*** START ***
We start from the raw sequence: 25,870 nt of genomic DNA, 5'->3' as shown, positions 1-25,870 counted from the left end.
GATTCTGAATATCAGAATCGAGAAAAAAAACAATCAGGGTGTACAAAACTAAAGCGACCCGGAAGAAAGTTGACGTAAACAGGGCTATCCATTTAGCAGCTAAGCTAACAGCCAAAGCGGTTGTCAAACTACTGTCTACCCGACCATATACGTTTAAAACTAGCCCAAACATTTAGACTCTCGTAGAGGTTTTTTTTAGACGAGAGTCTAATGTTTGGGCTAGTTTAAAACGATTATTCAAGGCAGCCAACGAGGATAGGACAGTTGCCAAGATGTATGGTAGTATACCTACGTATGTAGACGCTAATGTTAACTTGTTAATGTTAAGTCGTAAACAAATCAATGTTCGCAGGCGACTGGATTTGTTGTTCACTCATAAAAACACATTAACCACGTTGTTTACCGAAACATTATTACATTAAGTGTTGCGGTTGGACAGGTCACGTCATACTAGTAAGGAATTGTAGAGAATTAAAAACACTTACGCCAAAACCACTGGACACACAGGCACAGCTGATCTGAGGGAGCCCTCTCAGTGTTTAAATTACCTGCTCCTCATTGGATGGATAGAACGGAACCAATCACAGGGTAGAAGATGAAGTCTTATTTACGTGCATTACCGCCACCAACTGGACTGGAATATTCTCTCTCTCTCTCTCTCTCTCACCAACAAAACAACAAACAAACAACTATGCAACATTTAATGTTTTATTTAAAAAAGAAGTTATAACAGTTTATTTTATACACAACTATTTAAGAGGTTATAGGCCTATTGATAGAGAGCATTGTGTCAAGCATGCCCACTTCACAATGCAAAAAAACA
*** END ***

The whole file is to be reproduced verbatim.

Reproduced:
We start from the raw sequence: 25,870 nt of genomic DNA, 5'->3' as shown, positions 1-25,870 counted from the left end.
GATTCTGAATATCAGAATCGAGAAAAAAAACAATCAGGGTGTACAAAACTAAAGCGACCCGGAAGAAAGTTGACGTAAACAGGGCTATCCATTTAGCAGCTAAGCTAACAGCCAAAGCGGTTGTCAAACTACTGTCTACCCGACCATATACGTTTAAAACTAGCCCAAACATTTAGACTCTCGTAGAGGTTTTTTTTAGACGAGAGTCTAATGTTTGGGCTAGTTTAAAACGATTATTCAAGGCAGCCAACGAGGATAGGACAGTTGCCAAGATGTATGGTAGTATACCTACGTATGTAGACGCTAATGTTAACTTGTTAATGTTAAGTCGTAAACAAATCAATGTTCGCAGGCGACTGGATTTGTTGTTCACTCATAAAAACACATTAACCACGTTGTTTACCGAAACATTATTACATTAAGTGTTGCGGTTGGACAGGTCACGTCATACTAGTAAGGAATTGTAGAGAATTAAAAACACTTACGCCAAAACCACTGGACACACAGGCACAGCTGATCTGAGGGAGCCCTCTCAGTGTTTAAATTACCTGCTCCTCATTGGATGGATAGAACGGAACCAATCACAGGGTAGAAGATGAAGTCTTATTTACGTGCATTACCGCCACCAACTGGACTGGAATATTCTCTCTCTCTCTCTCTCTCTCACCAACAAAACAACAAACAAACAACTATGCAACATTTAATGTTTTATTTAAAAAAGAAGTTATAACAGTTTATTTTATACACAACTATTTAAGAGGTTATAGGCCTATTGATAGAGAGCATTGTGTCAAGCATGCCCACTTCACAATGCAAAAAAACA